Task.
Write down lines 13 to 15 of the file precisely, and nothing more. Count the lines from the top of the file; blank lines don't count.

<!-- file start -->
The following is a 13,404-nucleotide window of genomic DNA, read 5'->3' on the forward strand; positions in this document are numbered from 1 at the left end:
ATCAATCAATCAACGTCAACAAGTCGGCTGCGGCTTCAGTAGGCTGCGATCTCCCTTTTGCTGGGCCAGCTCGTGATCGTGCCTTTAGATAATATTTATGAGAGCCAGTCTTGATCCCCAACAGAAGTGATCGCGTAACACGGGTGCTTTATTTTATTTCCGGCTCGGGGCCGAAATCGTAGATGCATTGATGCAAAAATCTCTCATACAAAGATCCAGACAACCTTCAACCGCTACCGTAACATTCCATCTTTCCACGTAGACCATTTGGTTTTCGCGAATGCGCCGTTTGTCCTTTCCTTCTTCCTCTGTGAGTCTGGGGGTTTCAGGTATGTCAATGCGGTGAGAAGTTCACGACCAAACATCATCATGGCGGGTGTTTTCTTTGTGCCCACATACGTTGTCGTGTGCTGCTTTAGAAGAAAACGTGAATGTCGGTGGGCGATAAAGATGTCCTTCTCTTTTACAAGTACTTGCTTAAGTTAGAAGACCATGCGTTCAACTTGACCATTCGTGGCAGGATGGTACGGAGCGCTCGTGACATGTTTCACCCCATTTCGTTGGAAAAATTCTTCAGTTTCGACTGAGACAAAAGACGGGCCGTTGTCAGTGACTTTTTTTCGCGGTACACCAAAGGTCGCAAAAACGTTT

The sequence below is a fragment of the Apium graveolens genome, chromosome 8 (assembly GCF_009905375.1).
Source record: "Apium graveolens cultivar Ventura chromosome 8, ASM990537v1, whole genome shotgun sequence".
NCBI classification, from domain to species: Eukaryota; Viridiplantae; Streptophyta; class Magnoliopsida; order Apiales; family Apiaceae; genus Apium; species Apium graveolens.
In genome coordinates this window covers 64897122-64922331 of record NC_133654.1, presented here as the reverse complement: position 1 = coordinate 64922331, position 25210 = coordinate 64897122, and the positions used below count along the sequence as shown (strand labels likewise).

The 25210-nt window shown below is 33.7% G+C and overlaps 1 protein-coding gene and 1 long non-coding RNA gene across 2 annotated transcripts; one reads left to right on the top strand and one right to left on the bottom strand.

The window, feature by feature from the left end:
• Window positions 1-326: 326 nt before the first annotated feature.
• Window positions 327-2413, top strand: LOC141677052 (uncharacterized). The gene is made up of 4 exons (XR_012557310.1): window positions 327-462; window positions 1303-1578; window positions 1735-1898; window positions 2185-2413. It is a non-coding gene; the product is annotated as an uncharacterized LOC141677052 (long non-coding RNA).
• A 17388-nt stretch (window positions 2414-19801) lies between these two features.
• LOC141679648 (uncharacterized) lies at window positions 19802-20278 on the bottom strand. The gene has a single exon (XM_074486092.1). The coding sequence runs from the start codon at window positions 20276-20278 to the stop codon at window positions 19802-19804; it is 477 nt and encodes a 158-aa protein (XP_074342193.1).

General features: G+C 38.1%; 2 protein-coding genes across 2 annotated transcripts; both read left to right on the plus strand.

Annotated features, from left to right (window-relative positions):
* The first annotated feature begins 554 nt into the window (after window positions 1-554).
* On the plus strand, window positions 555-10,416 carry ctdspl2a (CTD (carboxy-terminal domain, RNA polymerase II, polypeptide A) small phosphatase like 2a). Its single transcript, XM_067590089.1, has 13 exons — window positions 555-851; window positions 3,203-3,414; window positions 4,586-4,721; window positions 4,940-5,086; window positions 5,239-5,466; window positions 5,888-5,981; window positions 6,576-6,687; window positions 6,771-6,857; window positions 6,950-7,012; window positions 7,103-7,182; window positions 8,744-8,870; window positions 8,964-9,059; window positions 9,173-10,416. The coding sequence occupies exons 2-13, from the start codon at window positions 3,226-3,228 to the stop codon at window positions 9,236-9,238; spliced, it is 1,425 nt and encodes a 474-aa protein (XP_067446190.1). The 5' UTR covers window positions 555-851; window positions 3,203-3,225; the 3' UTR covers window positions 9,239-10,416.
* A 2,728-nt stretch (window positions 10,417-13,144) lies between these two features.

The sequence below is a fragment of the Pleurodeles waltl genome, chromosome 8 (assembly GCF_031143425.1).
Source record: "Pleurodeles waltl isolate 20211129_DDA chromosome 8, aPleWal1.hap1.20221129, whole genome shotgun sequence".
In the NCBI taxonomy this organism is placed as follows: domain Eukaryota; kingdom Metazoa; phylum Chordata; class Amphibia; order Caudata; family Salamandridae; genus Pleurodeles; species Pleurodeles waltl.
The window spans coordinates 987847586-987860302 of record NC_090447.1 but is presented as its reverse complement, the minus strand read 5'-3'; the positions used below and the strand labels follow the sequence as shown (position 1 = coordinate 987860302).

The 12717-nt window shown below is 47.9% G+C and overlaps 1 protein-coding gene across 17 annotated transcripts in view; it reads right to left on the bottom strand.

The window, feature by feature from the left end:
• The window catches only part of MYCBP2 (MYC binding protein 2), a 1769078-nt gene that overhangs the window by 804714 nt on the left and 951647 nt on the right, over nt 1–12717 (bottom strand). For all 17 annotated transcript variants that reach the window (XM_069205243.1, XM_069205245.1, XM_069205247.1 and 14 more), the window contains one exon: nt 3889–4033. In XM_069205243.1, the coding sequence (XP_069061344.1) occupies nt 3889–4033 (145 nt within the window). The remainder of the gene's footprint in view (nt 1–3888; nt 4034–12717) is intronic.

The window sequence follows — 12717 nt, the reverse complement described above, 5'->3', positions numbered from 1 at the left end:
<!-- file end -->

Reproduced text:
General features: G+C 38.1%; 2 protein-coding genes across 2 annotated transcripts; both read left to right on the plus strand.

Annotated features, from left to right (window-relative positions):
* The first annotated feature begins 554 nt into the window (after window positions 1-554).